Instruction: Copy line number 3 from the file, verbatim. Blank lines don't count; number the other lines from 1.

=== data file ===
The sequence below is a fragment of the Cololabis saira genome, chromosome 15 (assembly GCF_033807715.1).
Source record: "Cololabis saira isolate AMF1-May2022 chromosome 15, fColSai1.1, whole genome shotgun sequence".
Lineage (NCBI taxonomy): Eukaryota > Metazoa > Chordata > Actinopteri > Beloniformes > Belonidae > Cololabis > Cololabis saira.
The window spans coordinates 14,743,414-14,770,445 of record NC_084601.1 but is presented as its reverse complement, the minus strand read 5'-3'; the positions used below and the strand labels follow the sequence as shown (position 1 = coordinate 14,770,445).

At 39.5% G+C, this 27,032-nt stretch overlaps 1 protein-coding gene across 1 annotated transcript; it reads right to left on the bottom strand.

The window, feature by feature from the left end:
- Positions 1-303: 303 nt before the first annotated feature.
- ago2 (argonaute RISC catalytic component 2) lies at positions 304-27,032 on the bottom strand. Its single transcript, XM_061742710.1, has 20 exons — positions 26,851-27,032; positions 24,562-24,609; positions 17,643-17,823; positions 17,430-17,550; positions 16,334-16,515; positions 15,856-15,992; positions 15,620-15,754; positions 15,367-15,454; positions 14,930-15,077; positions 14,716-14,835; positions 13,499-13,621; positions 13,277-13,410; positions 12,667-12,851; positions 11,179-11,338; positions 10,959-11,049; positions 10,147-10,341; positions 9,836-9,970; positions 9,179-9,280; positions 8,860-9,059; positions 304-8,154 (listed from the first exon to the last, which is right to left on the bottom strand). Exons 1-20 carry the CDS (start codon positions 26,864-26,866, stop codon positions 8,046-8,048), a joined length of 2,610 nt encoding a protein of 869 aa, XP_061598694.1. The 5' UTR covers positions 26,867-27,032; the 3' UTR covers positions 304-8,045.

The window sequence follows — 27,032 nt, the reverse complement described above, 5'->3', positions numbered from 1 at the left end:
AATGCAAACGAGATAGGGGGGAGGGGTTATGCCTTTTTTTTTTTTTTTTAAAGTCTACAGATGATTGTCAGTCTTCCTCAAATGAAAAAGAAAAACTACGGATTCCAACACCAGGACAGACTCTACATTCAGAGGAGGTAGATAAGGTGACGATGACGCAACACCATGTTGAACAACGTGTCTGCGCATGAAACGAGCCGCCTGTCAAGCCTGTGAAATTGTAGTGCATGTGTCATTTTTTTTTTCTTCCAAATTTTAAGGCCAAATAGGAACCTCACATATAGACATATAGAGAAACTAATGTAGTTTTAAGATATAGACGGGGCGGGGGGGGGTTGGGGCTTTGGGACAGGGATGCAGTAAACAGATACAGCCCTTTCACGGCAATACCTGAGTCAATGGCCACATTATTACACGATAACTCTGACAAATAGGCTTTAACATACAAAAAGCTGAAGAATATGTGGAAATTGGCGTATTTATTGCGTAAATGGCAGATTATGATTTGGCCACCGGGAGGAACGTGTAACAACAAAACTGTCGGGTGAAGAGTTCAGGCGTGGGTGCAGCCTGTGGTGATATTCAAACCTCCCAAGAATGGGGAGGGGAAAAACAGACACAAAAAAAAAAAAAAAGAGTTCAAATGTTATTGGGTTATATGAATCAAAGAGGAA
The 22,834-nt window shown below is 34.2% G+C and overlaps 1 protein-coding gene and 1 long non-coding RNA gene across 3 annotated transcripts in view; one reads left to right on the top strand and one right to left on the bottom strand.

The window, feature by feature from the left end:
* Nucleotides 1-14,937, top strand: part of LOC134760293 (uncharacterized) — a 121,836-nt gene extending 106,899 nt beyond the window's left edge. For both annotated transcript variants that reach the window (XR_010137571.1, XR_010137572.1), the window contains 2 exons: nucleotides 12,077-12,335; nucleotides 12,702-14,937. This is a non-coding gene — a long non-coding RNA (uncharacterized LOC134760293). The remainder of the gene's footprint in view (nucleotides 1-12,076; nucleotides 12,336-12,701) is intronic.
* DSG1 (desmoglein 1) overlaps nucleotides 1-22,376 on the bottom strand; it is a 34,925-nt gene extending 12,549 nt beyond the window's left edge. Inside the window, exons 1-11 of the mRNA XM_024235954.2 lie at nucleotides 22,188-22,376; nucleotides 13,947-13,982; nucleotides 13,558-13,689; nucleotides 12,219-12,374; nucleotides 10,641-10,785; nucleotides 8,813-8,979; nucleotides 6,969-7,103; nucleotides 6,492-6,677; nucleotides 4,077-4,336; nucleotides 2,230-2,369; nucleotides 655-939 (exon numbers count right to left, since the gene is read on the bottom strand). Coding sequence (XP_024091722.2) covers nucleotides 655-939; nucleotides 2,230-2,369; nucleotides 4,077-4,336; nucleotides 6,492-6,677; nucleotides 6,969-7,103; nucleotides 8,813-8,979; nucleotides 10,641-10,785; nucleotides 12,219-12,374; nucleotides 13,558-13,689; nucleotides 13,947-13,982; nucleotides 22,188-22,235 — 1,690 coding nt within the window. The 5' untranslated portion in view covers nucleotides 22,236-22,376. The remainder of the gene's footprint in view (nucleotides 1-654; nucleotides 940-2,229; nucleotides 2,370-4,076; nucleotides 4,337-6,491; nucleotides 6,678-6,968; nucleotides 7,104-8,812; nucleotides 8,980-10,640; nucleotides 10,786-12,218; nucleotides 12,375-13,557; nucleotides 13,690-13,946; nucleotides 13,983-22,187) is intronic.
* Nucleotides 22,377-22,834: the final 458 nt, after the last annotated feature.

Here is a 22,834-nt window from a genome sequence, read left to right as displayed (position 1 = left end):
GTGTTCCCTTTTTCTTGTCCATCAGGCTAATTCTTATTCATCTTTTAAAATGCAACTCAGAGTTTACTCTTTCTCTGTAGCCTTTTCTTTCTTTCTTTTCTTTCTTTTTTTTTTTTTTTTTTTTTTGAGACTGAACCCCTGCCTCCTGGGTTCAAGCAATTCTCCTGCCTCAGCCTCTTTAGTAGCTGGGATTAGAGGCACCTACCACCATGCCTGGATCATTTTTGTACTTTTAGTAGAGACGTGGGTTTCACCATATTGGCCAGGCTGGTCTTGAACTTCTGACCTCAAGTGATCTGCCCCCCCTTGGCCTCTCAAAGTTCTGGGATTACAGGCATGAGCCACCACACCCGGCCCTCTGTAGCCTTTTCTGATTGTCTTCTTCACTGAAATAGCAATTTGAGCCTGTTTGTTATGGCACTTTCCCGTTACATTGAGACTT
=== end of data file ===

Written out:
Lineage (NCBI taxonomy): Eukaryota > Metazoa > Chordata > Actinopteri > Beloniformes > Belonidae > Cololabis > Cololabis saira.